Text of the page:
The Lost Gospel: The Book of Q and Christian Origins
As a Christian, I was indecisive as to the origins of our four Canonical gospels. Ideally, they were four independent accounts by eyewitnesses, or associates to eyewitnesses, each showing a unique perspective of the life of Jesus. In fact, my church pastors never strayed too far from this ideal course. However, reading the Gospels for myself led me to some troubling questions.
The Gospels contain sayings of Jesus, which in some cases are identical between gospels. For example the Parable of the Leaven found in Luke 13:20-21 and Matthew 13:33 – “The kingdom of heaven is like leaven which a woman took and hid in three measures of flour, till it was all leavened”. In other cases, the sayings are placed in the same setting, but slightly different, as in the voice from heaven’s proclamation of Jesus after the baptism (Matt 3:17, Mark 1:11, Luke 3:22). The voice speaks directly to Jesus in Mark and Luke (‘Thou art my beloved son’), but the voice speaks to the crowd in Matthew (‘This is my beloved son’). Why the differences in some cases but near verbatim in others? Was this design by divine purpose, copyist error, or dare I say, differing Gospel traditions? Of course, my church never dwelled into this territory of Biblical study, and I was left with my questions parked in my brain where they remained for years.
Burton Mack’s The Lost Gospel of Q deals directly with this question with a hypothesis that is wholly plausible. Since studying up on Christian origins, I have run into ideas of Markan priority and the two-source hypothesis, but never fully understood the rationale behind these ideas. Mack shows the problems in harmonizing the various Gospel sayings, demonstrates the feasibility of Markan priority, then interprets the person of Jesus based on the implications. Mack does this in an intelligent, highly readable and nontechnical manner that requires only familiarity with the synoptic Gospels. It does treat some material a little too lightly for my tastes, but on the whole this was an excellent read.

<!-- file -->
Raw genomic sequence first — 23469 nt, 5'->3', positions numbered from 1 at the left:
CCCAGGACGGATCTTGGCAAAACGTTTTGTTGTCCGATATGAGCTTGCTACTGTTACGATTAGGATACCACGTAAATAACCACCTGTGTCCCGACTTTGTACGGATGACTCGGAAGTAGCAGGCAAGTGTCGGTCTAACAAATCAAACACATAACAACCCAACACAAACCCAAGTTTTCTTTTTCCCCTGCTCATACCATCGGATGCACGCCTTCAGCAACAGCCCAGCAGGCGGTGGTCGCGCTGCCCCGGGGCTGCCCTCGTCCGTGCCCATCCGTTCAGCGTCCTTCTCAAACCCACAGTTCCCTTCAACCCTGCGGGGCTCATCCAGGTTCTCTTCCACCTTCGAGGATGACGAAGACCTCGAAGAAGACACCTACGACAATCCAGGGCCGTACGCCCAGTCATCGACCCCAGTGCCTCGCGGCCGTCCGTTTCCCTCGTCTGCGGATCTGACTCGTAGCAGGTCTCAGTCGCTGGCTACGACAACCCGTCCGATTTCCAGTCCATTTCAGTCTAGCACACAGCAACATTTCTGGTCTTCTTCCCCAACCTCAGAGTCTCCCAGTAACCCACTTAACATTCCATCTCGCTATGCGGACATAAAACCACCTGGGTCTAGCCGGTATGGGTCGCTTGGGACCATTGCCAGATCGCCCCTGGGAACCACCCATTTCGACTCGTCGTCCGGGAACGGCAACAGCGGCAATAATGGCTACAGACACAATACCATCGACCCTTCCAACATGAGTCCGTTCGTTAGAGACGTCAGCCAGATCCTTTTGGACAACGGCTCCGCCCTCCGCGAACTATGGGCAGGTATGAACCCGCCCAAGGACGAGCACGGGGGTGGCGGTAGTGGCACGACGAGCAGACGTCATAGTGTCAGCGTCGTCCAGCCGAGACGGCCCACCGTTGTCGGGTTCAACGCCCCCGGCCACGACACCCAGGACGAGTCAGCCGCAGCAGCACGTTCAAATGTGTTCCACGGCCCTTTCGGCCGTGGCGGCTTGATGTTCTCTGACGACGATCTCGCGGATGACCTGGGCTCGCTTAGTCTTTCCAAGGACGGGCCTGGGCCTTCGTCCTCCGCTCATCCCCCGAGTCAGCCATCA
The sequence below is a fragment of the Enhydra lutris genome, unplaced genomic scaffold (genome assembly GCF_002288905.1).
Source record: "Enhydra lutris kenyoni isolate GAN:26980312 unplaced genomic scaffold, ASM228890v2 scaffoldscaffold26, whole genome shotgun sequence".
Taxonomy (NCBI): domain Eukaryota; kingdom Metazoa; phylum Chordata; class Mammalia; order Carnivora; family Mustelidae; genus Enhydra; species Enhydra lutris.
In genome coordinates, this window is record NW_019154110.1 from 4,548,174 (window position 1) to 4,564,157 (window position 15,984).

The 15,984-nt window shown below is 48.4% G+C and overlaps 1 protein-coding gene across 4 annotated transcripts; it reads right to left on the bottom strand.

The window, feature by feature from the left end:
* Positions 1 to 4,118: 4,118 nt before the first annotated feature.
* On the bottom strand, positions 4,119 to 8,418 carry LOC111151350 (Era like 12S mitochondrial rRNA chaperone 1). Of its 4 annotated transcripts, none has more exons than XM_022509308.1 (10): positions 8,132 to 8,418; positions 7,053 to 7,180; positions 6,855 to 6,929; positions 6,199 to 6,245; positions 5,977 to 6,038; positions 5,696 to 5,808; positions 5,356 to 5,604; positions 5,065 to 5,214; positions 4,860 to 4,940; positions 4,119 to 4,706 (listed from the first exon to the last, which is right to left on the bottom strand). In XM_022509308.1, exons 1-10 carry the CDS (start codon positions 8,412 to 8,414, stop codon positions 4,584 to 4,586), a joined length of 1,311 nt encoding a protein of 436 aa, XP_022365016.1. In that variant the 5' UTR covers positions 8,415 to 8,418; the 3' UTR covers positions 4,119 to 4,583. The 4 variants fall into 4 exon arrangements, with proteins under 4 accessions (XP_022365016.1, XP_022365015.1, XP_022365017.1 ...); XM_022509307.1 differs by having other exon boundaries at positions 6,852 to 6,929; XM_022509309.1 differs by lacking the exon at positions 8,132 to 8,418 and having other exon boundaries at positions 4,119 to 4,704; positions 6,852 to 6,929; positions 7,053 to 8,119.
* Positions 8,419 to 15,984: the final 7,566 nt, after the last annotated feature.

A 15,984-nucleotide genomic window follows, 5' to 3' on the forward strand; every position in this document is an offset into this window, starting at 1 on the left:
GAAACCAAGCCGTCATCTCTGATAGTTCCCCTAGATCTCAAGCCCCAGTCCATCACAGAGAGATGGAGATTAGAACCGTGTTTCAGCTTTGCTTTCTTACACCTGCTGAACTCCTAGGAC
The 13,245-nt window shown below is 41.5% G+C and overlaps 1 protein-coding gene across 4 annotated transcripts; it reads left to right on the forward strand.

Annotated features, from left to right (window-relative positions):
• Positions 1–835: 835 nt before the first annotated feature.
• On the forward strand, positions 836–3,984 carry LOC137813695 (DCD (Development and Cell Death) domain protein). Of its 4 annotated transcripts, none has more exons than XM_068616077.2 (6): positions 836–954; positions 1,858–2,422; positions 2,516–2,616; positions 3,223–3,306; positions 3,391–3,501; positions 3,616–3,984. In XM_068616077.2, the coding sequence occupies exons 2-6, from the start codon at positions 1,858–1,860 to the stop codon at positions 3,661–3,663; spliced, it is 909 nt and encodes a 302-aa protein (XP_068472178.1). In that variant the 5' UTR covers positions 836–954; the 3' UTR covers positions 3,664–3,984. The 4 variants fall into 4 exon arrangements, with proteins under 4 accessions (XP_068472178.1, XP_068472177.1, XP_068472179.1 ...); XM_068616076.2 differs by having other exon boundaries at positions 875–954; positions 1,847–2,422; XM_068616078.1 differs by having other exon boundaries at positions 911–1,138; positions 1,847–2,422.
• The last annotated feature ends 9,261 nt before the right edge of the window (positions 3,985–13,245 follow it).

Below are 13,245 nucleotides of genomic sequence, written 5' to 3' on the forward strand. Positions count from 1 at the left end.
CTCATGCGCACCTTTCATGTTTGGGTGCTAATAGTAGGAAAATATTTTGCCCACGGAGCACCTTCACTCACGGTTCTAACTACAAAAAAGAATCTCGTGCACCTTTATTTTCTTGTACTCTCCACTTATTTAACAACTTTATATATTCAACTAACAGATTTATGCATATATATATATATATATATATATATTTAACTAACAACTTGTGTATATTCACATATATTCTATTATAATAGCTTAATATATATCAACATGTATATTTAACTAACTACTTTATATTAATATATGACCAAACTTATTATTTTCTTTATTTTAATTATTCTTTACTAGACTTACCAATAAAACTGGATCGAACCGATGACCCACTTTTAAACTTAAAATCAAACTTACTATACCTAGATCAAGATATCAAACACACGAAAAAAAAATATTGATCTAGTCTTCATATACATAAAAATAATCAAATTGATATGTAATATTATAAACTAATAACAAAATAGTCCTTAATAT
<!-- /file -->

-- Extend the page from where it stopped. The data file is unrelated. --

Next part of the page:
Mack begins with the origins of the two-source hypothesis and why it is needed. Much of the material in Matthew and Luke are identical, particularly the sayings of Jesus like the previously mentioned Parable of the Leaven. However, those sayings which are common through Matthew and Luke are strangely missing in Mark. This is especially strange in the case of Matthew, since much of Matthew shares similar plot elements with Mark. This leads to the hypothesis of the book, that Mark is the earliest of the Canonical Gospels (Markan Priority), that Matthew and Luke independently used Mark and a lost sayings gospel code-named Q (two-source hypothesis), and that the hypothetical lost gospel Q can be, at least in part, be extracted by comparing common sayings between Matthew and Luke. Mack then reconstructs Q based on his own Greek translation. The result is a book of sayings from a man named Jesus, a man who is a non-miraculous, non-divine Galilean Cynic. It is utterly fascinating, and wholly plausible.
My largest issue with the book is based on Mack’s stratifying Q. If the Q hypothesis is correct, Q is certainly our most ancient document based on Jesus. It is at this point that I wish Mack would have gotten a bit more technical in his presentation. Not content thus far, Mack separates the sayings of Q into three categories: common instructions based to the community at large, apocalyptic judgments largely addressed to ‘this generation’, and miscellaneous material that does not seem to fit the overall theme, like Jesus’ wilderness temptation.
Mack contends that the three categories are actually three levels of redaction, with the successive layers written at different times. Mack then reprints Q *again* with the ‘original’ version of Q, that with the general community instructions. That the hypothesized original Q is reprinted seems to stress the contention that this version is the closest to a historical Jesus that we are ever going to get, yet it merely comes by categorizing the sayings of Q. Mack may see redaction in the categories, but it just seems like a neat idea with little basis. Interpreting Jesus based on layers of storytelling like this makes the whole idea seem circular to me.
With that one complaint out of the way, I highly recommend this book to anyone interested in the viability of the two-source hypothesis. Read it, like anything else, with a critical eye and take out of it that which makes sense. After reading this book, I am convinced that, while not airtight, it is the most plausible hypothesis to the origins of our synoptic gospels and how they were written that I have ever considered. I recommend this book to anyone curious about Gospel origins and the sources for Christian faith.
(originally published on 23 Aug 2007)